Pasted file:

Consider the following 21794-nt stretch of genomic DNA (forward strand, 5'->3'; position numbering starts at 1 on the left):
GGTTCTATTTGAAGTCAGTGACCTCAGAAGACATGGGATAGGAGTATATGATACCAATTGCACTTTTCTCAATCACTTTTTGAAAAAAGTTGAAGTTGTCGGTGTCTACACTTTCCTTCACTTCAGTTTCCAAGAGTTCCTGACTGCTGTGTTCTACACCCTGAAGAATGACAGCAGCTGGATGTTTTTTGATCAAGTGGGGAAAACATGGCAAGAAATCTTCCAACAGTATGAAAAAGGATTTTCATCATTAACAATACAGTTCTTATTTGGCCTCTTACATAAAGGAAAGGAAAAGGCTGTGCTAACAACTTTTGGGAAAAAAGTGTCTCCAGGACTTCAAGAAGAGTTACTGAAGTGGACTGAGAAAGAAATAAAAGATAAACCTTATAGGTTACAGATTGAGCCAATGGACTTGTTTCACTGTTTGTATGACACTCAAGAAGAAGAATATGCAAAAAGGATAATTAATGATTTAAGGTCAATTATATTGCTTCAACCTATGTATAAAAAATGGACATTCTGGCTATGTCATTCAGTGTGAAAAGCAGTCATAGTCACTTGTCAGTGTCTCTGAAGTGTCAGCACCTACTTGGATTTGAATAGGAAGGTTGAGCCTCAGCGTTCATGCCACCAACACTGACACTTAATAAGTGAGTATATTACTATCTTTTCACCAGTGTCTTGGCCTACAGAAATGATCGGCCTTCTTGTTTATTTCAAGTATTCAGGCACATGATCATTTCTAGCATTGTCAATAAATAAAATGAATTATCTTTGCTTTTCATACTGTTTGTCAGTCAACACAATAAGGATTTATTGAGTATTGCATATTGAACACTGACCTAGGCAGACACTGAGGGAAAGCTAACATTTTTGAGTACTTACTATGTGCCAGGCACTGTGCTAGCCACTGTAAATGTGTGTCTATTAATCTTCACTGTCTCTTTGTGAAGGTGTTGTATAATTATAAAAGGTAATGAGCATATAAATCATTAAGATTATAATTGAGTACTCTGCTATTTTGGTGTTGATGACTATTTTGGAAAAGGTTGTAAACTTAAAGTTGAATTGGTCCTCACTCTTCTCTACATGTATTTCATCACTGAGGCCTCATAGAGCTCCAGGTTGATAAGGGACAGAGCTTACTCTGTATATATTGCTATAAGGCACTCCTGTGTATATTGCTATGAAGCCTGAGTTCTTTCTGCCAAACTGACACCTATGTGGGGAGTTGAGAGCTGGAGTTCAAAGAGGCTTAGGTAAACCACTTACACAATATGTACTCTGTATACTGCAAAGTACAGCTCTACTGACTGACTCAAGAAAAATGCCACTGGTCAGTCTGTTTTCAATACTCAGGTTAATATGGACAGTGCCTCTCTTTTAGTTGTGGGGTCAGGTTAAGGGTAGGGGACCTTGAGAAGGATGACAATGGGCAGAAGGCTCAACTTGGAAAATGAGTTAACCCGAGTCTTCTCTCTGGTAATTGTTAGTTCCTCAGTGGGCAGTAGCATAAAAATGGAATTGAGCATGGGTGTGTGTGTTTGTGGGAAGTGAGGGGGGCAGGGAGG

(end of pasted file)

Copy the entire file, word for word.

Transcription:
Consider the following 21794-nt stretch of genomic DNA (forward strand, 5'->3'; position numbering starts at 1 on the left):
GGTTCTATTTGAAGTCAGTGACCTCAGAAGACATGGGATAGGAGTATATGATACCAATTGCACTTTTCTCAATCACTTTTTGAAAAAAGTTGAAGTTGTCGGTGTCTACACTTTCCTTCACTTCAGTTTCCAAGAGTTCCTGACTGCTGTGTTCTACACCCTGAAGAATGACAGCAGCTGGATGTTTTTTGATCAAGTGGGGAAAACATGGCAAGAAATCTTCCAACAGTATGAAAAAGGATTTTCATCATTAACAATACAGTTCTTATTTGGCCTCTTACATAAAGGAAAGGAAAAGGCTGTGCTAACAACTTTTGGGAAAAAAGTGTCTCCAGGACTTCAAGAAGAGTTACTGAAGTGGACTGAGAAAGAAATAAAAGATAAACCTTATAGGTTACAGATTGAGCCAATGGACTTGTTTCACTGTTTGTATGACACTCAAGAAGAAGAATATGCAAAAAGGATAATTAATGATTTAAGGTCAATTATATTGCTTCAACCTATGTATAAAAAATGGACATTCTGGCTATGTCATTCAGTGTGAAAAGCAGTCATAGTCACTTGTCAGTGTCTCTGAAGTGTCAGCACCTACTTGGATTTGAATAGGAAGGTTGAGCCTCAGCGTTCATGCCACCAACACTGACACTTAATAAGTGAGTATATTACTATCTTTTCACCAGTGTCTTGGCCTACAGAAATGATCGGCCTTCTTGTTTATTTCAAGTATTCAGGCACATGATCATTTCTAGCATTGTCAATAAATAAAATGAATTATCTTTGCTTTTCATACTGTTTGTCAGTCAACACAATAAGGATTTATTGAGTATTGCATATTGAACACTGACCTAGGCAGACACTGAGGGAAAGCTAACATTTTTGAGTACTTACTATGTGCCAGGCACTGTGCTAGCCACTGTAAATGTGTGTCTATTAATCTTCACTGTCTCTTTGTGAAGGTGTTGTATAATTATAAAAGGTAATGAGCATATAAATCATTAAGATTATAATTGAGTACTCTGCTATTTTGGTGTTGATGACTATTTTGGAAAAGGTTGTAAACTTAAAGTTGAATTGGTCCTCACTCTTCTCTACATGTATTTCATCACTGAGGCCTCATAGAGCTCCAGGTTGATAAGGGACAGAGCTTACTCTGTATATATTGCTATAAGGCACTCCTGTGTATATTGCTATGAAGCCTGAGTTCTTTCTGCCAAACTGACACCTATGTGGGGAGTTGAGAGCTGGAGTTCAAAGAGGCTTAGGTAAACCACTTACACAATATGTACTCTGTATACTGCAAAGTACAGCTCTACTGACTGACTCAAGAAAAATGCCACTGGTCAGTCTGTTTTCAATACTCAGGTTAATATGGACAGTGCCTCTCTTTTAGTTGTGGGGTCAGGTTAAGGGTAGGGGACCTTGAGAAGGATGACAATGGGCAGAAGGCTCAACTTGGAAAATGAGTTAACCCGAGTCTTCTCTCTGGTAATTGTTAGTTCCTCAGTGGGCAGTAGCATAAAAATGGAATTGAGCATGGGTGTGTGTGTTTGTGGGAAGTGAGGGGGGCAGGGAGG